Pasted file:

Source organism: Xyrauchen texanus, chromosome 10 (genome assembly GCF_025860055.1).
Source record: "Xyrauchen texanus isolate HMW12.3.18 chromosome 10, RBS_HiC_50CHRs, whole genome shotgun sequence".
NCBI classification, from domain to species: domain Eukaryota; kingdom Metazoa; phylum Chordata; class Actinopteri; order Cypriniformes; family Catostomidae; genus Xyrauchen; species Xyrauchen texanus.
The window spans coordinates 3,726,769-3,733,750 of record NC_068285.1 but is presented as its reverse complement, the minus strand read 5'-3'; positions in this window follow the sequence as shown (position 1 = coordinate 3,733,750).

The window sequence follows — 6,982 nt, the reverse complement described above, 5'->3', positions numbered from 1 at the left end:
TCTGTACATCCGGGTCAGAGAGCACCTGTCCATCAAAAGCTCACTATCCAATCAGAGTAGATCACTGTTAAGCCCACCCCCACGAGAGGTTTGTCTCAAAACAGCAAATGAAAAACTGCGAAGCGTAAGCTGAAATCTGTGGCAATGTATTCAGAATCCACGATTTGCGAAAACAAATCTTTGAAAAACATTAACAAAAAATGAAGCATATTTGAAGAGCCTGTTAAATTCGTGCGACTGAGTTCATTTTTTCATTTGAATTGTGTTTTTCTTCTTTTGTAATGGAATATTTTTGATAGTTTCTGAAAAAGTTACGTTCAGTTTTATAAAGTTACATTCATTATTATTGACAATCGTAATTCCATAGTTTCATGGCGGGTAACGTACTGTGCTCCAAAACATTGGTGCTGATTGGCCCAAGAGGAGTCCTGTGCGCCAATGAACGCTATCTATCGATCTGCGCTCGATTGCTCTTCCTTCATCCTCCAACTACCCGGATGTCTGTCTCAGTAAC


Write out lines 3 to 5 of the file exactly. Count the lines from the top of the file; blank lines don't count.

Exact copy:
NCBI classification, from domain to species: domain Eukaryota; kingdom Metazoa; phylum Chordata; class Actinopteri; order Cypriniformes; family Catostomidae; genus Xyrauchen; species Xyrauchen texanus.
The window spans coordinates 3,726,769-3,733,750 of record NC_068285.1 but is presented as its reverse complement, the minus strand read 5'-3'; positions in this window follow the sequence as shown (position 1 = coordinate 3,733,750).

The window sequence follows — 6,982 nt, the reverse complement described above, 5'->3', positions numbered from 1 at the left end: